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U-Boot on x86 (Updated 15-May-15)

U-Boot supports running as a Coreboot payload on x86. So far only link (Chromebook pixel), Minnowboard, qmemu, broadwell CRB and a few others have been tested, but it should work with minimal adjustments on other x86 boards since Coreboot deals with most of the low-level details.

x86 has been converted to use driver model for serial, GPIO, CPU, PCI and SPI.

U-Boot also supports directly booting a 32-bit or 64-bit kernel, as part of a FIT image. It also supports a compressed zImage.

U-Boot also supports running 'raw' without Coreboot on x86. So far ivybridge, tunnel creek (Atom), Baytrail (Minnowboard Max), Galileo and qemu are supported.

Finally you can run U-Boot on EFI as either an application (which uses EFI services and allows return to EFI) or a payload (where U-Boot takes over the machine and boot from there).

Full instructions are in the source tree at doc/README.x86.

Background information on binary blobs

Unfortunately x86 machines still make use of several binary blobs to perform certain steps in firmware. These are:

There are also microcode updates but these are distributed as hex dumps and can be incorporated into the U-Boot source.

You need to obtain the above four blobs to be able to build U-Boot for chromebook_link.

How to make u-boot.rom with binary blobs

In the main U-Boot Makefile, you should uncomment the line which adds u-boot.rom to the build:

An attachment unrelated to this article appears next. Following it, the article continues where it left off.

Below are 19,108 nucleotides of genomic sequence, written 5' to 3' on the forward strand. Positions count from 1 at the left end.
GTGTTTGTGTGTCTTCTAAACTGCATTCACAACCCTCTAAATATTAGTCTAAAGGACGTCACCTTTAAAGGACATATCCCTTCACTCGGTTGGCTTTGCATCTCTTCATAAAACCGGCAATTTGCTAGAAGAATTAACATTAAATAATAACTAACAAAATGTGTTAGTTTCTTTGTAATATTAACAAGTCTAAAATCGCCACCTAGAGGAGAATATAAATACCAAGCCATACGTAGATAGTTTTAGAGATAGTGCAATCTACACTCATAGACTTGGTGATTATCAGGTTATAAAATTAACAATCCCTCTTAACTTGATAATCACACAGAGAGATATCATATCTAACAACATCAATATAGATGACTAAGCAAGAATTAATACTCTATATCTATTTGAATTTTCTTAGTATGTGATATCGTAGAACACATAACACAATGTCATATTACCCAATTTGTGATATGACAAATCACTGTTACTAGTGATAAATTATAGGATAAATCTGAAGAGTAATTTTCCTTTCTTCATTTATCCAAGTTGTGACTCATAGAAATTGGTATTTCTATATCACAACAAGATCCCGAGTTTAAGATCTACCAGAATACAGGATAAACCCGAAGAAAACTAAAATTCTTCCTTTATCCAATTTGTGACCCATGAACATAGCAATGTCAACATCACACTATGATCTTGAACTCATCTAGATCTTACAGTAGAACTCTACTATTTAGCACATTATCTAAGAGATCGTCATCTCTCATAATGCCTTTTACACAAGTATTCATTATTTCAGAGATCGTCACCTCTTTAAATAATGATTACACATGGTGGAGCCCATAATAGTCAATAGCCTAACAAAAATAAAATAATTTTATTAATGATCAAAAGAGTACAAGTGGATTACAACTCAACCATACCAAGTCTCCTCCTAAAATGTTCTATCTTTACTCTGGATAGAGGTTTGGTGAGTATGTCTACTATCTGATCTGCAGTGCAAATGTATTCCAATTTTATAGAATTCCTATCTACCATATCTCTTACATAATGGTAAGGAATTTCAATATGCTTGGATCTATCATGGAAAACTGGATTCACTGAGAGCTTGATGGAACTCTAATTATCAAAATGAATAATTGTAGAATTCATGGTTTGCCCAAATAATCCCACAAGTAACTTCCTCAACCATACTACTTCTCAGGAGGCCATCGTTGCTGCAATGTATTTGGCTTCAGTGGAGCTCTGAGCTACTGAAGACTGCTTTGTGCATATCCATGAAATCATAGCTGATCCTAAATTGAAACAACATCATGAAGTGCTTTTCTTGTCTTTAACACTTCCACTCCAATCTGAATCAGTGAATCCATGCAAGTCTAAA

ALL-$(CONFIG_X86_RESET_VECTOR) += u-boot.rom

Put the binary blobs into board/google/chromebook_link.

Now you can build U-Boot and obtain u-boot.rom

How to get binary blocks from a download

$ git clone http://review.coreboot.org/p/blobs.git $ cd blobs

You will need these files:

The first one should be renamed to mrc.bin. You can get the video ROM from here.

How to get binary blocks from a running x86 machine

These instructions are adapted from this chromium.org page.

You will need a link machine (Chromebook Pixel) running in developer mode.

Type these commands:

This will give you 'flashregion_2_intel_me.bin' which you can rename 'me.bin' and 'flashregion_0_flashdescriptor.bin' which you can rename 'descriptor.bin'.

Note the filename of the last ROM may vary. Put these three files into board/google/chromebook_link in U-Boot. Then edit include/configs/chromebook_link.h to point to the right video ROM:

#define CONFIG_X86_OPTION_ROM_FILENAME pci8086,0a06.rom

How to get the ROM into the machine

You can use 'flashrom -w' but this is not recommended since you will likely brick the device. The best idea is to use a SPI flash emulator such as Dediprog em100 and load the ROM image into that.

Chrome OS 'Servo' board

Servo provides access to the CPU UART and the SPI flash, among other things. This works on both x86 and ARM Chromebooks. It is possible to remotely reset the unit using Servo. Google has released the design for servo 2 here but I don't think it is available to buy.